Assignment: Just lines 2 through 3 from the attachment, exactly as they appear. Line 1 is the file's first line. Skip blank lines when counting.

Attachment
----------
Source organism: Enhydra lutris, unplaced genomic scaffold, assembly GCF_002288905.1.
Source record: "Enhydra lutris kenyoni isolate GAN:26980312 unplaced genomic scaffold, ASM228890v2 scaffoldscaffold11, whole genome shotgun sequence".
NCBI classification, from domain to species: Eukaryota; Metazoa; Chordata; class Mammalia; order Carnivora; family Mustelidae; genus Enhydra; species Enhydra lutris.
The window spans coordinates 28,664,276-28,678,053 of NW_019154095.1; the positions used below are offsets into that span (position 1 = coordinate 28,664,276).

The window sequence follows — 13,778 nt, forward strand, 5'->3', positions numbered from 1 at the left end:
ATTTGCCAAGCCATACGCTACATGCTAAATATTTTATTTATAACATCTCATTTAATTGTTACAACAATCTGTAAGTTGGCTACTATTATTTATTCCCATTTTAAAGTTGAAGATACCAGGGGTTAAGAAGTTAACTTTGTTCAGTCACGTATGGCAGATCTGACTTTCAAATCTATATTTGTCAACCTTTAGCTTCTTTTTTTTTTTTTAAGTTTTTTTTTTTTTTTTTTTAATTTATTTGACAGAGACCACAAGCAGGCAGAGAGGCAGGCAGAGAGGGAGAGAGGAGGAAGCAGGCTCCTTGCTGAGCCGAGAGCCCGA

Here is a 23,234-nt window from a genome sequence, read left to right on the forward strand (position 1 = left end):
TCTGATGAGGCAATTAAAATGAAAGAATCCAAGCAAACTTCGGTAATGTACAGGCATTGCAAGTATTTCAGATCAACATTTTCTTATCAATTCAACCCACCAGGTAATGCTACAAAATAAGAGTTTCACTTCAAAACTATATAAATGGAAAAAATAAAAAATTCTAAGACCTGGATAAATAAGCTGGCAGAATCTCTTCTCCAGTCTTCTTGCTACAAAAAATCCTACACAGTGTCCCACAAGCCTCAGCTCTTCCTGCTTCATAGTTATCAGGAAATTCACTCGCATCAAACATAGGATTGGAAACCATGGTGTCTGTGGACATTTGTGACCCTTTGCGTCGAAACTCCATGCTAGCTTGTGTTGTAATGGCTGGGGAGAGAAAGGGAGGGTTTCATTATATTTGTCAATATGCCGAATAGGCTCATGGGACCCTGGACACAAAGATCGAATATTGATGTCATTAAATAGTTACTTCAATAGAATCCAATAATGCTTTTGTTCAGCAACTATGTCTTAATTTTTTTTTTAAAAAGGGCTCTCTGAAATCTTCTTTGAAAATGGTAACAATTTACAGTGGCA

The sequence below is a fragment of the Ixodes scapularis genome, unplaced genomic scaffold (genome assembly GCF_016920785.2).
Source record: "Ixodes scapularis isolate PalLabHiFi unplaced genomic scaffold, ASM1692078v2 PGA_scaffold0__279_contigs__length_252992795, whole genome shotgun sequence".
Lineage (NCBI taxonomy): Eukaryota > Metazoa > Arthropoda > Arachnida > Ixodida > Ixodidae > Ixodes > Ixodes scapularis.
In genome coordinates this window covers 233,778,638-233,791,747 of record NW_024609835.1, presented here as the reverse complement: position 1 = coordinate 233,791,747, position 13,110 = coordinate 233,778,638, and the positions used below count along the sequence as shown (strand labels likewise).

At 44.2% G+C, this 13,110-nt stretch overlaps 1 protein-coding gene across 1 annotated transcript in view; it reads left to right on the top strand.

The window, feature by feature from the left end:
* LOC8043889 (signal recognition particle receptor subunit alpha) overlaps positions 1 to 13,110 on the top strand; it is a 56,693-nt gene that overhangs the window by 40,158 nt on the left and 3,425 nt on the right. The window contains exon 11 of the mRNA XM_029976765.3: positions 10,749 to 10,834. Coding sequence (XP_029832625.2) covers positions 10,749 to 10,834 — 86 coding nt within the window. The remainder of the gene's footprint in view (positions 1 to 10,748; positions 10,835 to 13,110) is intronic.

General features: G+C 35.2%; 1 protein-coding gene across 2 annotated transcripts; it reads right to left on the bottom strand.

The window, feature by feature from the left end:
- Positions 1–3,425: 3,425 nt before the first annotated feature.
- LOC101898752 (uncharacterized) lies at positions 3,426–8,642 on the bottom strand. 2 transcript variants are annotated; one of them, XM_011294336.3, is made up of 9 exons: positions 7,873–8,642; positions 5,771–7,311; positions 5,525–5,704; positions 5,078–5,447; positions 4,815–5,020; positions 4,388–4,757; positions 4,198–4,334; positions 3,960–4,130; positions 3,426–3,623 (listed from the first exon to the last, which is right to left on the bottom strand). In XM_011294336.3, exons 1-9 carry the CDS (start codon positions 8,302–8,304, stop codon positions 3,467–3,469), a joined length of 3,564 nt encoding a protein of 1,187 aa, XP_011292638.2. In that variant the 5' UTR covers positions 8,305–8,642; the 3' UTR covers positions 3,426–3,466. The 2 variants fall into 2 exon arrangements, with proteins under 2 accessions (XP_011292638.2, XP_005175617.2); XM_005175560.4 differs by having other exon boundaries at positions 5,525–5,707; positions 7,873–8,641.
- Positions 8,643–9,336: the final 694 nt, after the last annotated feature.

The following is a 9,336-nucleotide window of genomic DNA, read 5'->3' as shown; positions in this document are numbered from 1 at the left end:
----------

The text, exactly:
Source record: "Enhydra lutris kenyoni isolate GAN:26980312 unplaced genomic scaffold, ASM228890v2 scaffoldscaffold11, whole genome shotgun sequence".
NCBI classification, from domain to species: Eukaryota; Metazoa; Chordata; class Mammalia; order Carnivora; family Mustelidae; genus Enhydra; species Enhydra lutris.